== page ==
World Snooker Championship: Si Jiahui vows to improve as Luca Brecel storms back to book final showdown with Mark Selby at The Crucible
The 20-year-old Sheffield-based potter from China was talking after Belgium’s Luca Brecel produced the greatest-ever Crucible comeback as he won 11 frames in a row to book his place in the final against Mark Selby.
Brecel, who conquered Ronnie O’Sullivan in the quarter-final, looked certain to be heading home as he trailed 14-5 in the race to 17 after a dominant opening by Si. But he started his miraculous recovery by winning the final five frames of Friday’s night session and offered up more of the same on Saturday afternoon to complete a remarkable 17-15 victory.
In doing so Brecel became the first player in Crucible history to overturn a nine-frame deficit and booked his first final in Sheffield, having never previously got past the first round.
It was difficult not to feel some sympathy for Si, who at 20 years old looked set to become the youngest Crucible finalist in history, as he looked increasingly solemn in his chair as Brecel kept on winning frame after frame.
To his credit he stopped Brecel’s run of 11 in a row with a composed break of 91 and then had chances to send the match into a final-frame decider before a clipped red along the cushion allowed the Belgian to close out a famous victory.
But, afterwards, he was composed about his shattering loss, saying: “I was feeling kind of disappointed, but not very, he played nearly perfect snooker in the final two sessions and my safety let me down.
“I have realised there are flaws in my game, there are so many things I can still improve, so in the coming season I will be confident I can beat anyone.”
Brecel admitted after being cast so far adrift in the early stages of the last-four showdown was ‘unbelievable.’
“At 14-12, 14-13 I knew I had a chance, but I think 14-14 I was really believing it because I could see he was struggling and I was playing great stuff,” he said.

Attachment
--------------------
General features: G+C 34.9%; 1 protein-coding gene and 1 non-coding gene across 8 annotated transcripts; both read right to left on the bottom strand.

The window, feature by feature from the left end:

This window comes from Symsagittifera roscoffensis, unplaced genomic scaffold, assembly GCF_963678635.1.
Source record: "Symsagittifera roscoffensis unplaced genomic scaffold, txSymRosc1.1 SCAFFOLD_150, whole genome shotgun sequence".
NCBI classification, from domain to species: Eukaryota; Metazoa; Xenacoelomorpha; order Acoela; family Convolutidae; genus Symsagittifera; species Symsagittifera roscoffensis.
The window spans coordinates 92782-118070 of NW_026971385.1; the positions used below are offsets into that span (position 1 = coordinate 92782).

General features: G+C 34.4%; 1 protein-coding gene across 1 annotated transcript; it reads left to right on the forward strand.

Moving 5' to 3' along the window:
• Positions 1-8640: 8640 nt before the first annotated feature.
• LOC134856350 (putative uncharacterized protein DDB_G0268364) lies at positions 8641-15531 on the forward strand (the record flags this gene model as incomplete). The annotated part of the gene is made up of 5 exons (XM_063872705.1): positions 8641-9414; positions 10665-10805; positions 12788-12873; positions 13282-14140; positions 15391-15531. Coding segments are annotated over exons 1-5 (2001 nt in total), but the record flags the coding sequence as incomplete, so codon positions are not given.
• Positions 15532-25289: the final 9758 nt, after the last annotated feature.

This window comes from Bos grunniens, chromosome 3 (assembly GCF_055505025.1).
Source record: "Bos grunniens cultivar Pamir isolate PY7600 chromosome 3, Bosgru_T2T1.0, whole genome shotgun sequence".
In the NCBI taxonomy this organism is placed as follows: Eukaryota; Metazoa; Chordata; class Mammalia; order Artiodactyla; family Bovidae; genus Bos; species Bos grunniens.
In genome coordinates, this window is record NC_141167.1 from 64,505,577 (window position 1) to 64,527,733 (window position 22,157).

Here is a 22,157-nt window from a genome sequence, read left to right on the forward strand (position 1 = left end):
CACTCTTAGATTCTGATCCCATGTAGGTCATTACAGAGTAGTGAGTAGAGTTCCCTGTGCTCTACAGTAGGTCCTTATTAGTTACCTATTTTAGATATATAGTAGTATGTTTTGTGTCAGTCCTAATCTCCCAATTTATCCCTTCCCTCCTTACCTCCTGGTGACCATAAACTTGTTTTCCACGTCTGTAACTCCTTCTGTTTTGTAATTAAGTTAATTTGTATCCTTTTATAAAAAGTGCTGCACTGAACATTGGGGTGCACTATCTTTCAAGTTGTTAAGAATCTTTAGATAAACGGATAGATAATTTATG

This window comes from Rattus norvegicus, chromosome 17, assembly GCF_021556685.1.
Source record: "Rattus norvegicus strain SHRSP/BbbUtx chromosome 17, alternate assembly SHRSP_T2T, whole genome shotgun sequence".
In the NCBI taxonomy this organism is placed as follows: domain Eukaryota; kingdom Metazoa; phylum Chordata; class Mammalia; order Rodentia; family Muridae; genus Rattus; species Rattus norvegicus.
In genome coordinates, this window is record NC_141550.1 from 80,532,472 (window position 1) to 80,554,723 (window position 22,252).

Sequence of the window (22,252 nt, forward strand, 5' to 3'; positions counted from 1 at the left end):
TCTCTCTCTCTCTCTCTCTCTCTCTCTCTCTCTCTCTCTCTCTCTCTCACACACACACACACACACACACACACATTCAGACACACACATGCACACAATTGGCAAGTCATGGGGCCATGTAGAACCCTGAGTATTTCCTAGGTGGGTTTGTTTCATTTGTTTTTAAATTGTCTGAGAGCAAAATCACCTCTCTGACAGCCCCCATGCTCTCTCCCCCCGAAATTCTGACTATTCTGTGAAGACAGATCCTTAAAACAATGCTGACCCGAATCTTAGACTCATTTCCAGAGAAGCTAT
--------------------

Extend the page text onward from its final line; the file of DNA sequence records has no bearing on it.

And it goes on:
“But I knew I could have lost as well. To win is absolutely unbelievable, it is the biggest game of my life. I was in disbelief, I was shaking. The whole game I was expecting to lose, even with a session to spare, so to even have a chance to win was the craziest feeling ever in my body and I can’t believe I did it.
“I have never won a game here and now I am in the final, it is some story. It is going to take a while to sink in.”
In the other semi-final, four-time champion Selby came through a late-night battle with Mark Allen, eventually getting over the line with a 17-15 victory at 12.48am on Sunday morning – just 12 hours before the final is due to start.
Selby, who last won the tournament in 2021, probably thought he would have been done and dusted much earlier as five successive frames at the start of Saturday’s evening session put him one away from victory shortly before 10pm.
Yet, he had to wait the best part of three hours before potting the final ball as Allen hit back with five successive frames of his own and threatened to take it even deeper into the night.
Selby said: “I was just happy to get over the line, I felt I played well from 11-10 to 16-10 and then missed a couple of chances.
“At 16-15 he probably goes favourite because he had the momentum. It means everything to be back, I want to try and win it now I’m in the final.
“I don’t feel too bad right now, but I haven’t been sleeping too well while I’ve been here. If I don’t sleep well tonight there is something wrong.
“Luca will be fresh, he has had a night off, but if it means I only get 10 hours and playing in the World Championship final, I’d rather have that than have 24 hours off and be driving home.”